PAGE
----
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Unit information: Theories of International Relations in 2022/23

Please note: It is possible that the information shown for future academic years may change due to developments in the relevant academic field. Optional unit availability varies depending on both staffing, student choice and timetabling constraints.

Unit name Theories of International Relations
Unit code POLI10003
Credit points 20
Level of study C/4
Teaching block(s) Teaching Block 2 (weeks 13 - 24)
Unit director Dr. Alix Dietzel
Open unit status Not open
Units you must take before you take this one (pre-requisite units)


Units you must take alongside this one (co-requisite units)


Units you may not take alongside this one
School/department School of Sociology, Politics and International Studies
Faculty Faculty of Social Sciences and Law

Unit Information

The unit provides an introduction into the theoretical and conceptual foundations of the discipline of International Relations. It covers highly influential texts and authors, broader theoretical traditions and empirical cases to demonstrate the intrinsic connections between theory, concepts and empirical examples. It traces the main theoretical influences and positions that have driven various stages of the discipline in relation to central historical and political developments. As such it provides the theoretical background that students require to successfully progress through their degree.

The unit specifically aims to:

  • introduce students to key theoretical and conceptual debates in International Relations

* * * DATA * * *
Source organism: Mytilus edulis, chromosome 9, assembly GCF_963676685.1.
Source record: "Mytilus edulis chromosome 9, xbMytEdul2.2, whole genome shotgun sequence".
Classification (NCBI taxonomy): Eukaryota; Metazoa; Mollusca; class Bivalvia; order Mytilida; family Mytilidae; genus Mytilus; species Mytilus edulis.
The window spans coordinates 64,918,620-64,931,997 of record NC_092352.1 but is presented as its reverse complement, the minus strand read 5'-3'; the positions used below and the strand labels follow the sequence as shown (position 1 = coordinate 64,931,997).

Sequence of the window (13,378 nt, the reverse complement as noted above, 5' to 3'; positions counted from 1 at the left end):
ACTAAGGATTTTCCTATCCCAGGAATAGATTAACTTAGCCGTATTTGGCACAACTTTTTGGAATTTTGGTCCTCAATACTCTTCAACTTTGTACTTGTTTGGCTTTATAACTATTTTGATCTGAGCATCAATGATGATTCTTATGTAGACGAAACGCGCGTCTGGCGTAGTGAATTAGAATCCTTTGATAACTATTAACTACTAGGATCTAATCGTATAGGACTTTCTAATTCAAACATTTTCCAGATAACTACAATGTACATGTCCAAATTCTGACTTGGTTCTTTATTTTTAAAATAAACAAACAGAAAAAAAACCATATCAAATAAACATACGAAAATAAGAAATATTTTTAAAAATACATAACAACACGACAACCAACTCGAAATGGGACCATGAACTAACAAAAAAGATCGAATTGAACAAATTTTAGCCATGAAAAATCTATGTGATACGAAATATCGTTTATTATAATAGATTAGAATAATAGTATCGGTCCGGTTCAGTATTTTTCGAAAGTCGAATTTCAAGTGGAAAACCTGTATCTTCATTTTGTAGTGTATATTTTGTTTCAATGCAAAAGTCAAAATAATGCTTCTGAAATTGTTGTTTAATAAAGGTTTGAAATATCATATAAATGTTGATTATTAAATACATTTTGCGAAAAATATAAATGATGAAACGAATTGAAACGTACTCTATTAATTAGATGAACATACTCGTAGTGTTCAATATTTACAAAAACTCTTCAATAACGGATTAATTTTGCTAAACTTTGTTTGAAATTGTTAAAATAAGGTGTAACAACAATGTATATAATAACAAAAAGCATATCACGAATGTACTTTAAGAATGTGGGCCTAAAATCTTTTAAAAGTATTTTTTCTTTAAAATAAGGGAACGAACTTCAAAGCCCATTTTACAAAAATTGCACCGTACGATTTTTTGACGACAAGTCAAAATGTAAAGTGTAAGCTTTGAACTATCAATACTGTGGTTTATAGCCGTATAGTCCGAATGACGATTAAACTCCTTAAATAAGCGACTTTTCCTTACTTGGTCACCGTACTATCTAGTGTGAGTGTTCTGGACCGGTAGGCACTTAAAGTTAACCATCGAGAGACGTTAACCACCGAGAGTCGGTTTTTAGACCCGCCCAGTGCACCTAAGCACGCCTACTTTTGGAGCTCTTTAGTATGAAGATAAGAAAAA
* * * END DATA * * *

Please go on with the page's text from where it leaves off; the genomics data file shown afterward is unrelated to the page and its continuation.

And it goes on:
• familiarise students with core authors and texts in International Relations in the 20th and 21st centuries
  • demonstrate the mutual relationship between the development of theoretical approaches and historical circumstances in international politics

Your learning on this unit

On successful completion of the unit, students will be able to:

• Demonstrate an understanding of the major themes, concepts and debates in the discipline of International Relations.
• Be able to critically analyse the strengths and weaknesses of each theoretical approach.
• Demonstrate a critical understanding of the philosophical and practical issues that underpin the study and practice of International Relations.
• Demonstrate an ability to evaluate advanced concepts and theories in reasoned and effective arguments in written form,
• Show an ability to pursue independent learning and to show critical judgement in the selection of sources.

How you will learn

The unit will be taught through blended learning methods, including a mix of synchronous and asynchronous teaching activities

How you will be assessed

1500 word essay (25%)

2000 word essay (75%)

The assessments will assess all of the Intended Learning Outcomes listed above


If this unit has a Resource List, you will normally find a link to it in the Blackboard area for the unit. Sometimes there will be a separate link for each weekly topic.

If you are unable to access a list through Blackboard, you can also find it via the Resource Lists homepage. Search for the list by the unit name or code (e.g. POLI10003).

How much time the unit requires
Each credit equates to 10 hours of total student input. For example a 20 credit unit will take you 200 hours of study to complete. Your total learning time is made up of contact time, directed learning tasks, independent learning and assessment activity.

See the Faculty workload statement relating to this unit for more information.

The Board of Examiners will consider all cases where students have failed or not completed the assessments required for credit. The Board considers each student's outcomes across all the units which contribute to each year's programme of study. If you have self-certificated your absence from an assessment, you will normally be required to complete it the next time it runs (this is usually in the next assessment period).
The Board of Examiners will take into account any extenuating circumstances and operates within the Regulations and Code of Practice for Taught Programmes.